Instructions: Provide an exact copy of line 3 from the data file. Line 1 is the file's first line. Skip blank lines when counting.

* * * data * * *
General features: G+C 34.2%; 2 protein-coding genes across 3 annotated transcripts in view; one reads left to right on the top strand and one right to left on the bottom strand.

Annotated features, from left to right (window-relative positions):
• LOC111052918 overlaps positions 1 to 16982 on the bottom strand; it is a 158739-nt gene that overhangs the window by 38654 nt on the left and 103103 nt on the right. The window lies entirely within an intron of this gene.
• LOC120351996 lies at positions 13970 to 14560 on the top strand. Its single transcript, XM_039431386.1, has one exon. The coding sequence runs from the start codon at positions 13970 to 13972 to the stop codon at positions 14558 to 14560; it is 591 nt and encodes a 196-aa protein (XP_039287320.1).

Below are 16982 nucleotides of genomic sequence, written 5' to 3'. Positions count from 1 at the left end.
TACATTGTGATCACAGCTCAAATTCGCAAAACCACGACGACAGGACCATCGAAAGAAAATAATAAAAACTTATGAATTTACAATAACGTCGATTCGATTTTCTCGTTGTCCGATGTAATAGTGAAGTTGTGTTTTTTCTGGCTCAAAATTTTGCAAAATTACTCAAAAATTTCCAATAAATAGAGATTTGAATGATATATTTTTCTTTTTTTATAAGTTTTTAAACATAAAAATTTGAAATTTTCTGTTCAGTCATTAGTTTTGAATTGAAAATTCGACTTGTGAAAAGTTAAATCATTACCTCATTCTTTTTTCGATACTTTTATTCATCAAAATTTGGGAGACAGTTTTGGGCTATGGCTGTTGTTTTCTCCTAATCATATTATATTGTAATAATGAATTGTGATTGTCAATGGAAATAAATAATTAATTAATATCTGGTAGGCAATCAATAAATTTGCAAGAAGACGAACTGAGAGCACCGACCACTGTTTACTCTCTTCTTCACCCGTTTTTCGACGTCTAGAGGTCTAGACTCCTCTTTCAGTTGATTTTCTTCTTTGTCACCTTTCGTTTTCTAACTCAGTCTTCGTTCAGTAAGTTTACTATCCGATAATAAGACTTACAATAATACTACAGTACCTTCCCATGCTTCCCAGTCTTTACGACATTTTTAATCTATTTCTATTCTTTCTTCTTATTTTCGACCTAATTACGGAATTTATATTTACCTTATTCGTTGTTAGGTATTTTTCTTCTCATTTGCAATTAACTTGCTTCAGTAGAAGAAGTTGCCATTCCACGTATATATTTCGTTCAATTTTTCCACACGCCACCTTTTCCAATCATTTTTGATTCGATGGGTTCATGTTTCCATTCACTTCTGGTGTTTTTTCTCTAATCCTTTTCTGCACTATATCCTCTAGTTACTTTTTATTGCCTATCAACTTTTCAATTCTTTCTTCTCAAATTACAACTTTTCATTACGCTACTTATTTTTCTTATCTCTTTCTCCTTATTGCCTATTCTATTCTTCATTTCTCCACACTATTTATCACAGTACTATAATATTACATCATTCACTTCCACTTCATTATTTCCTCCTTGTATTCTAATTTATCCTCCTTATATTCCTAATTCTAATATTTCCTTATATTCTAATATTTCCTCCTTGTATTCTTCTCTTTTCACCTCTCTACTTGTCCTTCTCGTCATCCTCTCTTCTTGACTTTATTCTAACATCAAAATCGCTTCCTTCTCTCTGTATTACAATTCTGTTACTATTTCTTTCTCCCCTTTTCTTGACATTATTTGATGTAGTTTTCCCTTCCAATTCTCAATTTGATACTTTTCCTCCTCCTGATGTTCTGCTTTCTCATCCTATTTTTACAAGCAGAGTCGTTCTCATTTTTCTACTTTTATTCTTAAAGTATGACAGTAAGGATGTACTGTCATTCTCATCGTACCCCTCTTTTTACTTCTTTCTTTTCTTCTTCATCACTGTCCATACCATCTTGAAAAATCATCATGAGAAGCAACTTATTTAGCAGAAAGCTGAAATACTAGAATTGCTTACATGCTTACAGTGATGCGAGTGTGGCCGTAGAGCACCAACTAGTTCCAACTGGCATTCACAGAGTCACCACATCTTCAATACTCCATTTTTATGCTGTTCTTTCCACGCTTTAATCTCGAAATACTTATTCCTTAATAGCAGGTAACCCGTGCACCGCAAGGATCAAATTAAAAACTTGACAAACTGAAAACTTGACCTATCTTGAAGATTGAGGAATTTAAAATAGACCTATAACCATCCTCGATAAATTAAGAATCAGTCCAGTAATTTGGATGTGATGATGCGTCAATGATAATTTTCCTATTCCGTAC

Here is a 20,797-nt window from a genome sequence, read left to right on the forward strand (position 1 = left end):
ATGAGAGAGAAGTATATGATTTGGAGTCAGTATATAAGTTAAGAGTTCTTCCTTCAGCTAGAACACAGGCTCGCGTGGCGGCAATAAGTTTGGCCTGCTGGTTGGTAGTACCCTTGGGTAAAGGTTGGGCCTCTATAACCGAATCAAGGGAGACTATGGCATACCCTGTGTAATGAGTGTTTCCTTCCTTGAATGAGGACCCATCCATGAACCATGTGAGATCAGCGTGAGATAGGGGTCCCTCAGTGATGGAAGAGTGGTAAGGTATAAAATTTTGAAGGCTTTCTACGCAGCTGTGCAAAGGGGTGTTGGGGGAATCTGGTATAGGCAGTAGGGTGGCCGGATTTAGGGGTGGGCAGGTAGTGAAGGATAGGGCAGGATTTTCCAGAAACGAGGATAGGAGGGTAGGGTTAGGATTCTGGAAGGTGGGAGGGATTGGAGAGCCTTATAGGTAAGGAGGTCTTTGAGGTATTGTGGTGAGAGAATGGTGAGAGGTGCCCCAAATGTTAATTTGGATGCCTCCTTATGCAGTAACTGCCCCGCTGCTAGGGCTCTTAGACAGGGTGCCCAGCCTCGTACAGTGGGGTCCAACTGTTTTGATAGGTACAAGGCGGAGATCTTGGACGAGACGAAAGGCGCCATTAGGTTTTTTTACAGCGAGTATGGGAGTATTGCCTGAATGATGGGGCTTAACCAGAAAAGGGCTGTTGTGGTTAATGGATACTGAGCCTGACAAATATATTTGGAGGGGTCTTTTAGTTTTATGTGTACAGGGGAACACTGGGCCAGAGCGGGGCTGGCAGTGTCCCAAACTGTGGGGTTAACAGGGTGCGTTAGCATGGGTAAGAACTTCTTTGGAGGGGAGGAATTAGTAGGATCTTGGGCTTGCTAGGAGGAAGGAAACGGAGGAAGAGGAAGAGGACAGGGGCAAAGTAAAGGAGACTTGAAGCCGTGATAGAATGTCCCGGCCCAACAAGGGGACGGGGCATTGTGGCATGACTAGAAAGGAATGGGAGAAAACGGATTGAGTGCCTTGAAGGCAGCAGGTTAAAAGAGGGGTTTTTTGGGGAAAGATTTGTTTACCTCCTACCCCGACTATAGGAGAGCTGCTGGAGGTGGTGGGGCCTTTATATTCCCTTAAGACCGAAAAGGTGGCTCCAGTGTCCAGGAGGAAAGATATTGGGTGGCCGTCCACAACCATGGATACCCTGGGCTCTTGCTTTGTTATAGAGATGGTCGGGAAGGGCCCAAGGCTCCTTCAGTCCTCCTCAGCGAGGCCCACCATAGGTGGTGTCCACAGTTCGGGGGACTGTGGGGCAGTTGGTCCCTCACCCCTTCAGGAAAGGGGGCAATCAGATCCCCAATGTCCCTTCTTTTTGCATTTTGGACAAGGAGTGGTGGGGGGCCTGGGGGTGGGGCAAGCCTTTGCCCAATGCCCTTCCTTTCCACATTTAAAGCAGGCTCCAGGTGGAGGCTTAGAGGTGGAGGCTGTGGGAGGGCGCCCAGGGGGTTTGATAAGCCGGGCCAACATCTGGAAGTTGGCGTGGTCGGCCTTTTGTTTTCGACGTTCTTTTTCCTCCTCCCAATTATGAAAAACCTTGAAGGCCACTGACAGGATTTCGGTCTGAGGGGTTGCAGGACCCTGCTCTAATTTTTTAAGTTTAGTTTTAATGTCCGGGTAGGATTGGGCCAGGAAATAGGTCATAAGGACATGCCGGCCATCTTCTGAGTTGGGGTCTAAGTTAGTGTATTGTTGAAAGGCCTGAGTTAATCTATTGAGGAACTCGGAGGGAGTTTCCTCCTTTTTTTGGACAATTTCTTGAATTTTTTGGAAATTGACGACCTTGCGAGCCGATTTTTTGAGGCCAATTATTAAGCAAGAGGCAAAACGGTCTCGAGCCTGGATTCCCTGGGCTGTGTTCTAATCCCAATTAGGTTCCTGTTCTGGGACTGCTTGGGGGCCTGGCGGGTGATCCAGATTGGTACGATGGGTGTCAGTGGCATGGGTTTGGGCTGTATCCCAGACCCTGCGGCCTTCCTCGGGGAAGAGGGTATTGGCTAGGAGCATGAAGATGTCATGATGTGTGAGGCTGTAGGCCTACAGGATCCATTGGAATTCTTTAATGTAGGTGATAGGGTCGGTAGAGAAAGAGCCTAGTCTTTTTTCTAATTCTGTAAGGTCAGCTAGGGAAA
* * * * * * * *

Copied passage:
• LOC111052918 overlaps positions 1 to 16982 on the bottom strand; it is a 158739-nt gene that overhangs the window by 38654 nt on the left and 103103 nt on the right. The window lies entirely within an intron of this gene.